With the next few articles I will be unable to contribute anything that has not be said or written before so forgive me for that. That aside I still want share my take on things. Firstly, all sharpening mediums work, wether it be a natural waterstone or a door step. The trick is finding a medium that works for you. Also don't assume I'm down on other mediums or methods, I have used some of them but I prefer my oilstones.
I like the fact the system is portable. I carry a cheap silicone carbide combination stone in my tool box that travels from job to job with a small amount of honing oil, it's always at hand when needed and for the world away from the bench it gets an appropriate edge quickly. The typical oilstones required for most work are also very affordable. My site box oilstone cost around about £10.00, my go to bench stone costs around £35>40.00. Although cheap they are very very durable. There is no risk of low temperatures fracturing the stones as no water is used and they also wear very well indeed. Oilstones will hollow in time, I find once an month is more than adequate to keep it flat and fresh. The fact I'm using a honing oil means my tools don't rust as they are regularly wiped down with an oily rag.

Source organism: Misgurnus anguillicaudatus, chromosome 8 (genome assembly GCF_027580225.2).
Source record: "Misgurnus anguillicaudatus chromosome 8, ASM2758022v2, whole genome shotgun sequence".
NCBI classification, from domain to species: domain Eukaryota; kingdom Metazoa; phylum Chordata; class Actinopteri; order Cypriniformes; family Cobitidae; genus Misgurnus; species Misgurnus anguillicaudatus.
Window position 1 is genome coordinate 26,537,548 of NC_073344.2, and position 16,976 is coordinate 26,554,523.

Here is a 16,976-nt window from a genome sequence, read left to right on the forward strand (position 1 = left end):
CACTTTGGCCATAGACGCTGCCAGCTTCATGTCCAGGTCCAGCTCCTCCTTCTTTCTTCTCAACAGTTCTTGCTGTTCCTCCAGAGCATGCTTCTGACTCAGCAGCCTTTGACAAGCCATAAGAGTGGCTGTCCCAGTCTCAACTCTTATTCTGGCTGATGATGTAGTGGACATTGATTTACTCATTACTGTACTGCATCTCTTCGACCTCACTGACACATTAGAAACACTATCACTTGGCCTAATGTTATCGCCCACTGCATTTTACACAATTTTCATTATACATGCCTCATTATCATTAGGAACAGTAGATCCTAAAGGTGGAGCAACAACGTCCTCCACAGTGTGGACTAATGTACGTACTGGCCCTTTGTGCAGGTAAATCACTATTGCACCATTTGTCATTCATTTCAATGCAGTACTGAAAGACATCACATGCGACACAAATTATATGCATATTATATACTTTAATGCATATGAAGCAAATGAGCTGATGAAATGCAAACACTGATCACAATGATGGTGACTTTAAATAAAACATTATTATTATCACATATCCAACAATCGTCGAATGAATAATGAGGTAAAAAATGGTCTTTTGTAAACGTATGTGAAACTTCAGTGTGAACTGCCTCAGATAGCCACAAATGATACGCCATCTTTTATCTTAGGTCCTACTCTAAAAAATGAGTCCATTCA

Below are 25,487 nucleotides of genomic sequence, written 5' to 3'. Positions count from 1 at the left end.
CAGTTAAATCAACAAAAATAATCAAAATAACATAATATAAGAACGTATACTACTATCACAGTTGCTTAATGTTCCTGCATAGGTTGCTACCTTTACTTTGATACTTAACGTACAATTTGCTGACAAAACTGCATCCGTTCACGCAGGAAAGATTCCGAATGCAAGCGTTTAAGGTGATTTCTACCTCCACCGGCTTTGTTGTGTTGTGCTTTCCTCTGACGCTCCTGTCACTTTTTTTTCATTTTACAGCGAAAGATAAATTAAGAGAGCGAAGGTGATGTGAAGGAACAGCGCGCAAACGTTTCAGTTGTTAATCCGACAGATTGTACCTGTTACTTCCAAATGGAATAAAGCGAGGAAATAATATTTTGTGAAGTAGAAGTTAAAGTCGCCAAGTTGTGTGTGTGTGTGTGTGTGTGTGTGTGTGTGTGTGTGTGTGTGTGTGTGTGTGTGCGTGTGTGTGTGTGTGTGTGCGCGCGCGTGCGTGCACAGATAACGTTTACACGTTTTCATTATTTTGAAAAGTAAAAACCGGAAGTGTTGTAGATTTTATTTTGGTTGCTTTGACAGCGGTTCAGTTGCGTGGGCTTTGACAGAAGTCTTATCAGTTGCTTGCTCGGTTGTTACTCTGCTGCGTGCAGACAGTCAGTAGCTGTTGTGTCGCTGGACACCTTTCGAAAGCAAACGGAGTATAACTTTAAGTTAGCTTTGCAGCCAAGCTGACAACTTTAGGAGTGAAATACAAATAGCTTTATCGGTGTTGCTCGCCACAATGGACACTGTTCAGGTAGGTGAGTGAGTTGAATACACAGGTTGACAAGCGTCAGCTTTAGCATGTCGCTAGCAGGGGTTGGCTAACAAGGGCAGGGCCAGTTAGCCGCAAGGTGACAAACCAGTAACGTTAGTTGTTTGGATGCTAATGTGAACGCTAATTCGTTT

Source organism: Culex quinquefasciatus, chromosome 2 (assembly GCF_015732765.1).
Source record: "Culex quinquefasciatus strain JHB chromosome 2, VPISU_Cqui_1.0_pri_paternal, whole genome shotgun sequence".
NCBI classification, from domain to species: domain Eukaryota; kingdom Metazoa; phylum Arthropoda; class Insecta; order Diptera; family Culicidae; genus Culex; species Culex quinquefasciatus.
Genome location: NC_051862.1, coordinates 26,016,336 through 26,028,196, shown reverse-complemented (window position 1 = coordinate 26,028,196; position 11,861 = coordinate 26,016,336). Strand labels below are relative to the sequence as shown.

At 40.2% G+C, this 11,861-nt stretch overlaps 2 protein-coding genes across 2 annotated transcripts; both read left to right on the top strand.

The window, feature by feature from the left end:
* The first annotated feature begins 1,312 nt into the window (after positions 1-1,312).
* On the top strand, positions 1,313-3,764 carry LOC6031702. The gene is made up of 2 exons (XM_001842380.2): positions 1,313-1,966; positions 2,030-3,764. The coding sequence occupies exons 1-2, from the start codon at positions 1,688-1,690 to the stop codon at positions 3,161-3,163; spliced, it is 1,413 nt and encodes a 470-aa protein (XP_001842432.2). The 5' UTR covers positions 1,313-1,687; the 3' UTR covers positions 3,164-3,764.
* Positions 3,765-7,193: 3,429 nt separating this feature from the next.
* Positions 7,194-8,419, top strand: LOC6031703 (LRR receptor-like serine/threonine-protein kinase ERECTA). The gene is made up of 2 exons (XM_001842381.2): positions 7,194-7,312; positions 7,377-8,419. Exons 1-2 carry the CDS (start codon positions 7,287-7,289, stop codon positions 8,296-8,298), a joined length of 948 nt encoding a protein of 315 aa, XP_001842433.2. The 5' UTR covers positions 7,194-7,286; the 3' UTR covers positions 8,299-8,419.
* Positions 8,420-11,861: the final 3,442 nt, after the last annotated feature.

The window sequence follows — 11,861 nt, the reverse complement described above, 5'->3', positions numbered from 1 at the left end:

Should you try them? If you already have a system you are happy with, absolutely not (unless you are curious). Sharpening is about the end result and getting back to work quickly, if you have a system that does that stick with it! If you don't have a system then sure, take a look. It's not a big investment if you find you don't like it, it's almost cheaper than the sandpaper you would need for scary sharp. My advice would be purchase an India Combination Stone with a "Fine" and "Coarse" side, a cheap side clamping honing jig,some honing oil (I find baby oil to be great value and ideal for sharpening), and maybe a strop with some metal polish.